Gov. David Ige should sign the pesticide bill passed this week by the House and the Senate. Simply put, it’s time Hawaii steps up and leads the way in protecting people against any chemicals that could harm their health. Our elected leaders passed this legislation and we can trust they did their homework and took the actions they see as necessary and many believe are long overdue.
First, let’s recap what SB 3095 will do and why the governor should sign it:
The bill would:
w Place a prohibition on use of pesticides within 100 feet of a school during instructional hours.
w Totally ban the pesticide chlorpyrifos effective Jan 1. The state Department of Agriculture is authorized to issue exemptions through Dec. 31, 2022, to allow agricultural businesses time to adjust to the ban.
w Provide a $300,000 appropriation from Pesticides Revolving Fund to effectuate the measure, including expenses for staffing, education and outreach.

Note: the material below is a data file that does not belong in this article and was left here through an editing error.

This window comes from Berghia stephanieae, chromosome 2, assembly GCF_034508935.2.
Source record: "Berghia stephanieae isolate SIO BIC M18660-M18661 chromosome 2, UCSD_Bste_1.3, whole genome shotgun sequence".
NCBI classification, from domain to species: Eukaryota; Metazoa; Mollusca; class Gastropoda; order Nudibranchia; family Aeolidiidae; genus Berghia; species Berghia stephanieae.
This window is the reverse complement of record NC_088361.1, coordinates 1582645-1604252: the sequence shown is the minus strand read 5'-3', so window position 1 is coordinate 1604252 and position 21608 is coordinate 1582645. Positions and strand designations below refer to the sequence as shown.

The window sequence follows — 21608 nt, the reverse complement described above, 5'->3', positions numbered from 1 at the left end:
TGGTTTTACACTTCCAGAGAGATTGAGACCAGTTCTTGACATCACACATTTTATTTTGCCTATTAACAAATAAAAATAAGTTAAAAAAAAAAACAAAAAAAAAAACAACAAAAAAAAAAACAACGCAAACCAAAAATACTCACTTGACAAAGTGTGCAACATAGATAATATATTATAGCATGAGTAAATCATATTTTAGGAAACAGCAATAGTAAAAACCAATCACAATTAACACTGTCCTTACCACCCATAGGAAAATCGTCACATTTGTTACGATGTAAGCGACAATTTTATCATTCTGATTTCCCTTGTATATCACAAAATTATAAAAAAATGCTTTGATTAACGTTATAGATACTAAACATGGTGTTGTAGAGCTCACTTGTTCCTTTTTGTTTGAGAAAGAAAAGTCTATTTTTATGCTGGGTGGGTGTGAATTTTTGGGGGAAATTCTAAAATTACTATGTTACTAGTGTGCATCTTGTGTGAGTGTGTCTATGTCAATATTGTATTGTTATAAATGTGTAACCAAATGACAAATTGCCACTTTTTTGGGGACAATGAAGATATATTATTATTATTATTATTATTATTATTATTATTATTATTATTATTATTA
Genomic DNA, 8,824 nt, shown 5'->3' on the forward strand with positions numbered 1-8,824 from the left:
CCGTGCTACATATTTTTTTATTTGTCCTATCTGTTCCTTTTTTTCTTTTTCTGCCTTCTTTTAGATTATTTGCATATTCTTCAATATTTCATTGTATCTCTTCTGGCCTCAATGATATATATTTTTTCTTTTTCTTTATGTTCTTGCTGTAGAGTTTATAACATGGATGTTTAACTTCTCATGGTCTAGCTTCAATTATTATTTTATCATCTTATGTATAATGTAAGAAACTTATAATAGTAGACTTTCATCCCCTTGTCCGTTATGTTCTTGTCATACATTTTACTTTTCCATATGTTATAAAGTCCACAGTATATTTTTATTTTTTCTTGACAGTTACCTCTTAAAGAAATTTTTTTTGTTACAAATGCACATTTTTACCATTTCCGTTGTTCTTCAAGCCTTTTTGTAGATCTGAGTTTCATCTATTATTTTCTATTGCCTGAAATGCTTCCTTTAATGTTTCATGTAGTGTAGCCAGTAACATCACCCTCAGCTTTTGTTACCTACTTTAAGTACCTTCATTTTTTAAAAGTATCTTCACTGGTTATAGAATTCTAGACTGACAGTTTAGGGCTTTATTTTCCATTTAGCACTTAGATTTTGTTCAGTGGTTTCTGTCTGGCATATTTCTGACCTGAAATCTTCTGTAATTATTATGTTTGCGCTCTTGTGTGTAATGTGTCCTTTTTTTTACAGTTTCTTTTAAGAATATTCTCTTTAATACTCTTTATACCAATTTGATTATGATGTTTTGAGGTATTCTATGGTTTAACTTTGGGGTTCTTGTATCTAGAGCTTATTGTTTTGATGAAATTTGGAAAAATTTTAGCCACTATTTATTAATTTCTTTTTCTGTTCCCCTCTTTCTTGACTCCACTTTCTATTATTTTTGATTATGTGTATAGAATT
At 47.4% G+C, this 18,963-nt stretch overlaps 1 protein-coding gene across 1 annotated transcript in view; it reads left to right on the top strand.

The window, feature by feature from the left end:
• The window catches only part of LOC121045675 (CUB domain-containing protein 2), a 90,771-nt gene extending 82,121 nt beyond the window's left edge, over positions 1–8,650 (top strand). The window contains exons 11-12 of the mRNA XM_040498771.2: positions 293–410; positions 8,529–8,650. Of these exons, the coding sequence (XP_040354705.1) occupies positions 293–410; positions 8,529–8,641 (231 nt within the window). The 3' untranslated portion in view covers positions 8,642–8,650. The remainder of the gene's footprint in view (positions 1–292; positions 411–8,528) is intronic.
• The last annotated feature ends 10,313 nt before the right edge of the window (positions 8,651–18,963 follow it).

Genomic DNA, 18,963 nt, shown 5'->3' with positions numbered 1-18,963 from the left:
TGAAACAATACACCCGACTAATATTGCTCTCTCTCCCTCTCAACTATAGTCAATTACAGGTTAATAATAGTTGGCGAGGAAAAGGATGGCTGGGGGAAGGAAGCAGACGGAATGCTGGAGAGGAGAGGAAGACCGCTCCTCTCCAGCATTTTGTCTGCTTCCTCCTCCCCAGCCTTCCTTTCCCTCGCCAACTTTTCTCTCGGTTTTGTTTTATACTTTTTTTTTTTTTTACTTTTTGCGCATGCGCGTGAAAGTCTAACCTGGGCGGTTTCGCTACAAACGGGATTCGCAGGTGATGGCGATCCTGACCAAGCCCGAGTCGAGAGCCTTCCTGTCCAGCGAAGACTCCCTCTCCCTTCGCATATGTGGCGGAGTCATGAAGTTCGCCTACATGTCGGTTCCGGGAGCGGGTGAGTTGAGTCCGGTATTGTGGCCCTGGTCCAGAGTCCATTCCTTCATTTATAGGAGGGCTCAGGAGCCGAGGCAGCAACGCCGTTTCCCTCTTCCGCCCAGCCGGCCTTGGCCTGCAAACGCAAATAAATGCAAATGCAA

w Provide a $300,000 appropriation from general revenues to develop a pesticide drift-monitoring study to evaluate pesticide drift at three schools within the state.
w Require commercial agricultural entities to regularly report their pesticide use.
These are important points. But the main one is the banning of chlorpyrifos. Hawaii would be the first in the nation to do so.
Proponents of the ban credit legislators Sen. Russell Ruderman, Rep. Richard Creagan, Rep. Dee Morikawa, Sen. Mike Gabbard, and Rep. Chris Lee for their support and leadership.
“In addition to banning chlorpyrifos, we fought hard for comprehensive reporting and no-spray zones, and I am so pleased we got them,” said Lauryn Rego, who serves on the advisory board of the Hawaii Center for Food Safety. “We have shown that toxic pesticides like chlorpyrifos can and should be phased out of our environment. And agrochemical companies that use Hawaii as their open laboratory now must report to the Department of Agriculture what is being sprayed, how much is being sprayed, and when and where those applications occur. This reporting will create a wealth of valuable data for decision-makers and researchers. What we have had so far has been woefully inadequate.”